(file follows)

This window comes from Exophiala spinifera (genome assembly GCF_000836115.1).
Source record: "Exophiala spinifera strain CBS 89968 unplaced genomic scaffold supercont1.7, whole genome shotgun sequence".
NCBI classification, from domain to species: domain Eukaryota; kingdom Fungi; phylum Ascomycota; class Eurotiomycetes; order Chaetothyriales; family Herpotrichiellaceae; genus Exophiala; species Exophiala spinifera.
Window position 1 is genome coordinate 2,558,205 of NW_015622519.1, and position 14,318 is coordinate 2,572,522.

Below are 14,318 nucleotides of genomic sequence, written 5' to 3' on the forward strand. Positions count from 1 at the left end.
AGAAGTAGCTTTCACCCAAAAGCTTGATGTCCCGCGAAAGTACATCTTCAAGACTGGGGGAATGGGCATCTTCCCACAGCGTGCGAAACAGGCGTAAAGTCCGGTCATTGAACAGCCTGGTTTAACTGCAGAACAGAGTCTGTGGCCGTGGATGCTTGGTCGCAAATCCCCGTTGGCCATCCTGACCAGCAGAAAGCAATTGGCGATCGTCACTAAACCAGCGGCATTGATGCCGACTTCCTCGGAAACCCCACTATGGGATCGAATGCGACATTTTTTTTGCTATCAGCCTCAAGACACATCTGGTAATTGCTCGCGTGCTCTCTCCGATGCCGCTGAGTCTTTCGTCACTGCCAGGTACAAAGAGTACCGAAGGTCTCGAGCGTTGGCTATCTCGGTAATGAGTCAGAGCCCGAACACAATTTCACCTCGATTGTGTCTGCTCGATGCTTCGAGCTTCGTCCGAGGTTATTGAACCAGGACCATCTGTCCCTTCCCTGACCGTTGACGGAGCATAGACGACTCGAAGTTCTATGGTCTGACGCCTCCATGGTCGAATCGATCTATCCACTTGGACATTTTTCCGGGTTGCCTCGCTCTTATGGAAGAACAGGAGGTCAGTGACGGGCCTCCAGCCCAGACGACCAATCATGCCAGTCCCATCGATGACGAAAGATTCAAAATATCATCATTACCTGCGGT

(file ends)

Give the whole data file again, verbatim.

This window comes from Exophiala spinifera (genome assembly GCF_000836115.1).
Source record: "Exophiala spinifera strain CBS 89968 unplaced genomic scaffold supercont1.7, whole genome shotgun sequence".
NCBI classification, from domain to species: domain Eukaryota; kingdom Fungi; phylum Ascomycota; class Eurotiomycetes; order Chaetothyriales; family Herpotrichiellaceae; genus Exophiala; species Exophiala spinifera.
Window position 1 is genome coordinate 2,558,205 of NW_015622519.1, and position 14,318 is coordinate 2,572,522.

Below are 14,318 nucleotides of genomic sequence, written 5' to 3' on the forward strand. Positions count from 1 at the left end.
AGAAGTAGCTTTCACCCAAAAGCTTGATGTCCCGCGAAAGTACATCTTCAAGACTGGGGGAATGGGCATCTTCCCACAGCGTGCGAAACAGGCGTAAAGTCCGGTCATTGAACAGCCTGGTTTAACTGCAGAACAGAGTCTGTGGCCGTGGATGCTTGGTCGCAAATCCCCGTTGGCCATCCTGACCAGCAGAAAGCAATTGGCGATCGTCACTAAACCAGCGGCATTGATGCCGACTTCCTCGGAAACCCCACTATGGGATCGAATGCGACATTTTTTTTGCTATCAGCCTCAAGACACATCTGGTAATTGCTCGCGTGCTCTCTCCGATGCCGCTGAGTCTTTCGTCACTGCCAGGTACAAAGAGTACCGAAGGTCTCGAGCGTTGGCTATCTCGGTAATGAGTCAGAGCCCGAACACAATTTCACCTCGATTGTGTCTGCTCGATGCTTCGAGCTTCGTCCGAGGTTATTGAACCAGGACCATCTGTCCCTTCCCTGACCGTTGACGGAGCATAGACGACTCGAAGTTCTATGGTCTGACGCCTCCATGGTCGAATCGATCTATCCACTTGGACATTTTTCCGGGTTGCCTCGCTCTTATGGAAGAACAGGAGGTCAGTGACGGGCCTCCAGCCCAGACGACCAATCATGCCAGTCCCATCGATGACGAAAGATTCAAAATATCATCATTACCTGCGGT